This summer I took a trip to Dartmouth College Campus (Hanover, New Hampshire, USA) to photographically document the artistry in the Leverone Field House (1962) and the Thompson Arena (1975). These are respectively the first and the last structures that the Italian Engineer Pier Luigi Nervi (1891-1979) designed and realized in the United States of America. The Thompson Arena is arguably the last project Nervi saw realised. The other structures are the George Washington Bridge Bus Terminal (1963, New York), Norfolk Scope Arena (1970, Norfolk) and the Saint Mary’s Cathedral (1971, San Francisco).
The Dartmouth Business Manager Richard W. Olmsted saw Nervi’s awe-inspiring sport facilities at the 1960’s Olympic Games in Rome and wanted to bring the same scenographics (ie how structures can enhance experience) to the Dartmouth Campus. Both structural systems consist of a series of reinforced concrete parabolic arches with the typical precast concrete panels using Nervi’s system. The two sport facilities sit opposite each other. They are separated by a road and a row of preserved early 20th century houses, which make you experience them as separate units rather than integrated design.
The Leverone Field house uses four different types of precast panels: diamond-shaped at the crown and triangular panels near the edge beams. This Nervi precast system had not been used in USA before these projects and the American contractors were initially hesitant to adopt it.
On top of the panels sits a thin rc slab. The edge beams rest on vertical and angled A-shaped buttresses that have a rectangular cross-section that tapers towards the foundation.
Here is the original sketch and the architectural model of the ribbed shell and an amazing set of construction images.
The Thompson Arena, built 13 years after the Leverone Field House, showcase Nervi’s signature characteristics: a ribbed shell with precast triangular units and buttresses with variable cross-section which twist and taper.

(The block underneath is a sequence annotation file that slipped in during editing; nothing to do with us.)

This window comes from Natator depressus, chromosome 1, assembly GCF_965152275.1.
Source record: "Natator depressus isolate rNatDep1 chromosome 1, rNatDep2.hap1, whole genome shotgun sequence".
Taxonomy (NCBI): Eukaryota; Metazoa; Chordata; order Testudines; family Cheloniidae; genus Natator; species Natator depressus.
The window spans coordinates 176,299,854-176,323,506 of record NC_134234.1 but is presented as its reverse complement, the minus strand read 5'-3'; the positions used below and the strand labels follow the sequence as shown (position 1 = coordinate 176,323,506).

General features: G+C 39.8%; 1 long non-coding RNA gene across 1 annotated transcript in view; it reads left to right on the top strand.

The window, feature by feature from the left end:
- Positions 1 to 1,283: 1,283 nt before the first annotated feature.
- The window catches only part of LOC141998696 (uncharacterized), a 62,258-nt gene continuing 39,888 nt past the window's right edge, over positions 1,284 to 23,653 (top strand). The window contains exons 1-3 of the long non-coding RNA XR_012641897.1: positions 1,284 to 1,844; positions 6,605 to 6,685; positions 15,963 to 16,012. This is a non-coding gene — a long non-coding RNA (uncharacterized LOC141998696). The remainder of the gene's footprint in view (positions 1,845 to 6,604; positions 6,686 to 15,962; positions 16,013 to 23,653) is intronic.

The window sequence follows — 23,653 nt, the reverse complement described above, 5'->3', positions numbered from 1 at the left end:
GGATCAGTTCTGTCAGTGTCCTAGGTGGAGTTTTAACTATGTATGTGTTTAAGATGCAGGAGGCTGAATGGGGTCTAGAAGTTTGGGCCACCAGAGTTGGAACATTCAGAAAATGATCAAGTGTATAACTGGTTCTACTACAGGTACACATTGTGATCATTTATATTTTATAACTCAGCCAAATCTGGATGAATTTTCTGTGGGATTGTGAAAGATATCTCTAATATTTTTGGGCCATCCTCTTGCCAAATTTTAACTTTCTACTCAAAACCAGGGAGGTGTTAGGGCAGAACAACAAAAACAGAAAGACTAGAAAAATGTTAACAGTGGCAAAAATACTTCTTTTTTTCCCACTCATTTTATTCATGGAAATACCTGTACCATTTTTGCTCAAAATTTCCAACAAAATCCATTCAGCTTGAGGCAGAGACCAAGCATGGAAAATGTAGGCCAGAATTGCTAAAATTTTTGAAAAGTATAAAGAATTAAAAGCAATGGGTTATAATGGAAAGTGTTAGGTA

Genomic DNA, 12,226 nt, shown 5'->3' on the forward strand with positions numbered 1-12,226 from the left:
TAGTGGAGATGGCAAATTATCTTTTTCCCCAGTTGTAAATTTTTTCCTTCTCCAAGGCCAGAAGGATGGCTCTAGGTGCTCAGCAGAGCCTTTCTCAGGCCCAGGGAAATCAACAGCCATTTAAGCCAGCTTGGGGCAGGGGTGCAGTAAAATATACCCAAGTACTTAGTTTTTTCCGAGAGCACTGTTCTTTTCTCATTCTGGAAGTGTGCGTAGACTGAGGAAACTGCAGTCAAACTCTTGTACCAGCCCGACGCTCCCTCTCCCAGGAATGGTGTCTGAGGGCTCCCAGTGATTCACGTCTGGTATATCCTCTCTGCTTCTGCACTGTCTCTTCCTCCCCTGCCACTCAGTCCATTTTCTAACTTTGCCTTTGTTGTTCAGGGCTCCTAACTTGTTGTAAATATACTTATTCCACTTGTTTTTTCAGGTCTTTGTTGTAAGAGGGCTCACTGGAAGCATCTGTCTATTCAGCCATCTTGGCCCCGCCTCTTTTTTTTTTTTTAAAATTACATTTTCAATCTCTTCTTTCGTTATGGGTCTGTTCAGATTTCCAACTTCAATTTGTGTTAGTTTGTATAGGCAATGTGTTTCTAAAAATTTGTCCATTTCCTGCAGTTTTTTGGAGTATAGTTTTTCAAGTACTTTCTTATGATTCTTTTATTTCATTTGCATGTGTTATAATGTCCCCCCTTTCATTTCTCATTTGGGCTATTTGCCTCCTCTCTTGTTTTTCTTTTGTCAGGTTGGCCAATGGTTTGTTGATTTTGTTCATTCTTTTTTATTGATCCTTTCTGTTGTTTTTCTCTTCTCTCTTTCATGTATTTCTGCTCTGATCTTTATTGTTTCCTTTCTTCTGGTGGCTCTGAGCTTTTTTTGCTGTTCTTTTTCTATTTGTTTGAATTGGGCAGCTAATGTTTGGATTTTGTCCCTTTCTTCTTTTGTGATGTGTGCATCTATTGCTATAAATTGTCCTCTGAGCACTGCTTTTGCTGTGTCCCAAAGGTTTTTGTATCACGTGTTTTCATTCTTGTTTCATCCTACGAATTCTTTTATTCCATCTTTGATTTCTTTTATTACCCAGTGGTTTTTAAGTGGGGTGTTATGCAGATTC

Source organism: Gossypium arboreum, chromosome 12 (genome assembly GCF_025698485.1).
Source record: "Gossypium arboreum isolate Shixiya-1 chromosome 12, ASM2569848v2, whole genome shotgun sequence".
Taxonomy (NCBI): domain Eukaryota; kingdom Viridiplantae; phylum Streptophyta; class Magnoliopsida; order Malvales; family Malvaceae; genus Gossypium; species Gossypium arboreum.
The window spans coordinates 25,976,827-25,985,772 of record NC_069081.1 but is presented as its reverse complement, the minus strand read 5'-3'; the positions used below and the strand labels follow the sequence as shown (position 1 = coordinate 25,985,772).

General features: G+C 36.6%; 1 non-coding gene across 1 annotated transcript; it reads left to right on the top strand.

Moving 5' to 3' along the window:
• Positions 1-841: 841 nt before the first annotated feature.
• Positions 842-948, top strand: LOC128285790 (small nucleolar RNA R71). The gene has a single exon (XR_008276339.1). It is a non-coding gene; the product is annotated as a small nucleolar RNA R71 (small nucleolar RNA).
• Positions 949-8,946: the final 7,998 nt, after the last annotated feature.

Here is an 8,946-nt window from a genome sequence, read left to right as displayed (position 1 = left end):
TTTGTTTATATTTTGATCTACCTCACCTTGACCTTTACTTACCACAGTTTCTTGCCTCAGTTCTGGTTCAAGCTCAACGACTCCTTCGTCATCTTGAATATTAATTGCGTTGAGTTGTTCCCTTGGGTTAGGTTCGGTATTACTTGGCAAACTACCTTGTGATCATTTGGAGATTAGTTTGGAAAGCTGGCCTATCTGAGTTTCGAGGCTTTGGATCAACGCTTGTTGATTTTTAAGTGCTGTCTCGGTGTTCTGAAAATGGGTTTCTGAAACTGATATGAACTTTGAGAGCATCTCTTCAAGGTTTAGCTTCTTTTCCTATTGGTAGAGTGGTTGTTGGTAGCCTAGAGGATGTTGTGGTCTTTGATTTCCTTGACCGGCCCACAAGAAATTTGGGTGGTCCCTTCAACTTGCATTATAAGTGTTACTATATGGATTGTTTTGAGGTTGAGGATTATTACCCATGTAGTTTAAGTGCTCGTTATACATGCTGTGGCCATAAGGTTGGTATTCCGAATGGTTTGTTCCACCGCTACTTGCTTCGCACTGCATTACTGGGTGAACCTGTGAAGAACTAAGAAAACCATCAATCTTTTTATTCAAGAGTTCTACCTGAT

These buttresses and panels are reminiscent to the ones in his highly celebrated Palazetto dello Sport (Rome, 1957) which we also find back in the dome of the Norfolk Scope Arena (Norfolk, 1970).
I also really like this simple press rc box structure designed by studio Nervi.
Unfortunately the Thompson Arena received little attention upon its realization and it was not until this decade that its value was highlighted in academic literature by M. Sung and J. Ochsendorf (2018). The pictures I took of these structures, will hopefully help convince you of their esthetic and engineering value.
When at Dartmouth, I was made aware of an amazing on-line collection of construction pictures of those two halls: a real treasure trove for construction historians. The pictures show the formwork and casting of the slanted columns, the prefabrication and installing of the diamond forms in an American context and might help us unveil more the structural artistry Nervi left in the USA. Some of these images are included in this blog post and iuxtapositioned next to my pictures. These construction images are the Courtesy of Dartmouth College Library.
In memoriam: This year my mentor and friend, Prof. David Billington, passed away. He was the one who opened my eyes to the design philosophy and the works of Pier Luigi Nervi. We even have written two papers together on the topic. To commemorate David, I will feature a series of posts about the works of Pier Luigi Nervi. The posts will focus on his initial and most mature work in Italy (i.e. ribbed floors and his spectular work for the 1960’s Olympic Games), his work in USA where he did not have total control over the construction processes (i.e. Norfolk Scope Arena) and finally about his unrealized designs for the world (i.e. design for the Swindon and Kuwait stadia).
All construction images are Courtesy of Dartmouth College Library.
All contemporary images are credited to me, Sigrid Adriaenssens.
M. Sun, J. Ochsendorf, ‘Nervi’s design and construction methods for two thin-shell structures : the Leverone Field House and Thompson Arena’ in IASS 2018: Creativity in Structural Design, Massachusetts, 2018.